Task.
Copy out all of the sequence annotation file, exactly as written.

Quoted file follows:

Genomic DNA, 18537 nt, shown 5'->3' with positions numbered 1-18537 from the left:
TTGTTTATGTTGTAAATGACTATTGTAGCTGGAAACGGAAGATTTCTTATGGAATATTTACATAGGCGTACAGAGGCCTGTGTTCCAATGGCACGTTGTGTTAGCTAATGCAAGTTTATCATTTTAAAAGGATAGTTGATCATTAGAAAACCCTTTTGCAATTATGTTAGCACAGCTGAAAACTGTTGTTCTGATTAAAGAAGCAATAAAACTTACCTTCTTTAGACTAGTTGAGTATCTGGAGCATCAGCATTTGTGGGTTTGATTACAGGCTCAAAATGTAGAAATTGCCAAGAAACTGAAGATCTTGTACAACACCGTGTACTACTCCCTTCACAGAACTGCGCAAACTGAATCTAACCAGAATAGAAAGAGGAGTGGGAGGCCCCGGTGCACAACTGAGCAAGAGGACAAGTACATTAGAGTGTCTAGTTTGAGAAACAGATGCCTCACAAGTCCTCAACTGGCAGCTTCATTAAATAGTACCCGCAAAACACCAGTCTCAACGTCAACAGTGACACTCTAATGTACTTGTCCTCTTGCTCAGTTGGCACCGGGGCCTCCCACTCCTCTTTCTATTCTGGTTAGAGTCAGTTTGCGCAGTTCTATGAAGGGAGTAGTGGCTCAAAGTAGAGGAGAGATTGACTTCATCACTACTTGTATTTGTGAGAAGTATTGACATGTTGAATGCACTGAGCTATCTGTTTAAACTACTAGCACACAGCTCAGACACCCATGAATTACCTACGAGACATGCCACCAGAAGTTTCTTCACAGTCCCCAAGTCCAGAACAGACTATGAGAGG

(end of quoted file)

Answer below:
Genomic DNA, 18537 nt, shown 5'->3' with positions numbered 1-18537 from the left:
TTGTTTATGTTGTAAATGACTATTGTAGCTGGAAACGGAAGATTTCTTATGGAATATTTACATAGGCGTACAGAGGCCTGTGTTCCAATGGCACGTTGTGTTAGCTAATGCAAGTTTATCATTTTAAAAGGATAGTTGATCATTAGAAAACCCTTTTGCAATTATGTTAGCACAGCTGAAAACTGTTGTTCTGATTAAAGAAGCAATAAAACTTACCTTCTTTAGACTAGTTGAGTATCTGGAGCATCAGCATTTGTGGGTTTGATTACAGGCTCAAAATGTAGAAATTGCCAAGAAACTGAAGATCTTGTACAACACCGTGTACTACTCCCTTCACAGAACTGCGCAAACTGAATCTAACCAGAATAGAAAGAGGAGTGGGAGGCCCCGGTGCACAACTGAGCAAGAGGACAAGTACATTAGAGTGTCTAGTTTGAGAAACAGATGCCTCACAAGTCCTCAACTGGCAGCTTCATTAAATAGTACCCGCAAAACACCAGTCTCAACGTCAACAGTGACACTCTAATGTACTTGTCCTCTTGCTCAGTTGGCACCGGGGCCTCCCACTCCTCTTTCTATTCTGGTTAGAGTCAGTTTGCGCAGTTCTATGAAGGGAGTAGTGGCTCAAAGTAGAGGAGAGATTGACTTCATCACTACTTGTATTTGTGAGAAGTATTGACATGTTGAATGCACTGAGCTATCTGTTTAAACTACTAGCACACAGCTCAGACACCCATGAATTACCTACGAGACATGCCACCAGAAGTTTCTTCACAGTCCCCAAGTCCAGAACAGACTATGAGAGG